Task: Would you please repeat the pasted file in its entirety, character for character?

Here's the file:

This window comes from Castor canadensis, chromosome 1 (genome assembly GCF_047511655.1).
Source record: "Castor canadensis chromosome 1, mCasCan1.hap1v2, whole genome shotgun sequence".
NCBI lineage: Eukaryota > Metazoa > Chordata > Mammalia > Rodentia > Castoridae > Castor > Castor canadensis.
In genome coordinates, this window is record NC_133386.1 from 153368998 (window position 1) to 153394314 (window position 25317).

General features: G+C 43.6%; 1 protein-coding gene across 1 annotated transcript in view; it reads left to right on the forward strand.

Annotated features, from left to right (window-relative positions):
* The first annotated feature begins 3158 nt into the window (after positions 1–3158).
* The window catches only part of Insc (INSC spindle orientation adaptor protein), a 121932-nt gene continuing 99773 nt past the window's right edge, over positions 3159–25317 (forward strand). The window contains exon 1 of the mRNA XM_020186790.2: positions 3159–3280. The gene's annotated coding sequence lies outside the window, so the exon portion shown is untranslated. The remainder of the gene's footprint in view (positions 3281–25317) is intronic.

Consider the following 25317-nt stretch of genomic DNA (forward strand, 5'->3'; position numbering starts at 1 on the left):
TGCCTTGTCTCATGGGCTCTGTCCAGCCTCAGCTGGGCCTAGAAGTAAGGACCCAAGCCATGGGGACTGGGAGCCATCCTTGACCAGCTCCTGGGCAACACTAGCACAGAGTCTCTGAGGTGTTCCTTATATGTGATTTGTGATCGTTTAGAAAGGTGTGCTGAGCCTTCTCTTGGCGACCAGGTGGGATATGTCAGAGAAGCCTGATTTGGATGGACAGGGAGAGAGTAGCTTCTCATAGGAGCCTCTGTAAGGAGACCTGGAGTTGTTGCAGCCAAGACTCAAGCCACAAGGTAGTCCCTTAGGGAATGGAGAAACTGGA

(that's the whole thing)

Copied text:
This window comes from Castor canadensis, chromosome 1 (genome assembly GCF_047511655.1).
Source record: "Castor canadensis chromosome 1, mCasCan1.hap1v2, whole genome shotgun sequence".
NCBI lineage: Eukaryota > Metazoa > Chordata > Mammalia > Rodentia > Castoridae > Castor > Castor canadensis.
In genome coordinates, this window is record NC_133386.1 from 153368998 (window position 1) to 153394314 (window position 25317).

General features: G+C 43.6%; 1 protein-coding gene across 1 annotated transcript in view; it reads left to right on the forward strand.

Annotated features, from left to right (window-relative positions):
* The first annotated feature begins 3158 nt into the window (after positions 1–3158).
* The window catches only part of Insc (INSC spindle orientation adaptor protein), a 121932-nt gene continuing 99773 nt past the window's right edge, over positions 3159–25317 (forward strand). The window contains exon 1 of the mRNA XM_020186790.2: positions 3159–3280. The gene's annotated coding sequence lies outside the window, so the exon portion shown is untranslated. The remainder of the gene's footprint in view (positions 3281–25317) is intronic.

Consider the following 25317-nt stretch of genomic DNA (forward strand, 5'->3'; position numbering starts at 1 on the left):
TGCCTTGTCTCATGGGCTCTGTCCAGCCTCAGCTGGGCCTAGAAGTAAGGACCCAAGCCATGGGGACTGGGAGCCATCCTTGACCAGCTCCTGGGCAACACTAGCACAGAGTCTCTGAGGTGTTCCTTATATGTGATTTGTGATCGTTTAGAAAGGTGTGCTGAGCCTTCTCTTGGCGACCAGGTGGGATATGTCAGAGAAGCCTGATTTGGATGGACAGGGAGAGAGTAGCTTCTCATAGGAGCCTCTGTAAGGAGACCTGGAGTTGTTGCAGCCAAGACTCAAGCCACAAGGTAGTCCCTTAGGGAATGGAGAAACTGGA